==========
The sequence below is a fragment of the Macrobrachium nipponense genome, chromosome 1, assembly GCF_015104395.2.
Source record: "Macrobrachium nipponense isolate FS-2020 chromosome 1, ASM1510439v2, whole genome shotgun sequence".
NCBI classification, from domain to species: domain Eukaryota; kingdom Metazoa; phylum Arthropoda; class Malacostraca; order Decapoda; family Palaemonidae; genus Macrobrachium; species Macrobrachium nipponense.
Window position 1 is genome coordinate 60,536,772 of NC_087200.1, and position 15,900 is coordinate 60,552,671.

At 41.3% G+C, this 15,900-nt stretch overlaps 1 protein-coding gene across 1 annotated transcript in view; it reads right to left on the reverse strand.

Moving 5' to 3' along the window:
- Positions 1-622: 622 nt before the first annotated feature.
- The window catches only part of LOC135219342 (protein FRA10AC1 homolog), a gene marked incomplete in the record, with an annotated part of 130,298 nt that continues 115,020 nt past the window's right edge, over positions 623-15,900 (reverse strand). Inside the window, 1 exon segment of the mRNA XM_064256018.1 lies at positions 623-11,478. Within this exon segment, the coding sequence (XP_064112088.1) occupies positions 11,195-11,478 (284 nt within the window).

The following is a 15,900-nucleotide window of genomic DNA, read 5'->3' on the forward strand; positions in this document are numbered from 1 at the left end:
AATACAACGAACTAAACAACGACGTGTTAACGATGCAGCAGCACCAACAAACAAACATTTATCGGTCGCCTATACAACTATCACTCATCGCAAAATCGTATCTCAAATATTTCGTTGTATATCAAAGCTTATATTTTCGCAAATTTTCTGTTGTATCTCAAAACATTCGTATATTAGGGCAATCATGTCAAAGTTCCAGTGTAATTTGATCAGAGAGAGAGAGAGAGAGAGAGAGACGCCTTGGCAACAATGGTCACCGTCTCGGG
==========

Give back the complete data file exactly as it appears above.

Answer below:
The sequence below is a fragment of the Macrobrachium nipponense genome, chromosome 1, assembly GCF_015104395.2.
Source record: "Macrobrachium nipponense isolate FS-2020 chromosome 1, ASM1510439v2, whole genome shotgun sequence".
NCBI classification, from domain to species: domain Eukaryota; kingdom Metazoa; phylum Arthropoda; class Malacostraca; order Decapoda; family Palaemonidae; genus Macrobrachium; species Macrobrachium nipponense.
Window position 1 is genome coordinate 60,536,772 of NC_087200.1, and position 15,900 is coordinate 60,552,671.

At 41.3% G+C, this 15,900-nt stretch overlaps 1 protein-coding gene across 1 annotated transcript in view; it reads right to left on the reverse strand.

Moving 5' to 3' along the window:
- Positions 1-622: 622 nt before the first annotated feature.
- The window catches only part of LOC135219342 (protein FRA10AC1 homolog), a gene marked incomplete in the record, with an annotated part of 130,298 nt that continues 115,020 nt past the window's right edge, over positions 623-15,900 (reverse strand). Inside the window, 1 exon segment of the mRNA XM_064256018.1 lies at positions 623-11,478. Within this exon segment, the coding sequence (XP_064112088.1) occupies positions 11,195-11,478 (284 nt within the window).

The following is a 15,900-nucleotide window of genomic DNA, read 5'->3' on the forward strand; positions in this document are numbered from 1 at the left end:
AATACAACGAACTAAACAACGACGTGTTAACGATGCAGCAGCACCAACAAACAAACATTTATCGGTCGCCTATACAACTATCACTCATCGCAAAATCGTATCTCAAATATTTCGTTGTATATCAAAGCTTATATTTTCGCAAATTTTCTGTTGTATCTCAAAACATTCGTATATTAGGGCAATCATGTCAAAGTTCCAGTGTAATTTGATCAGAGAGAGAGAGAGAGAGAGAGAGACGCCTTGGCAACAATGGTCACCGTCTCGGG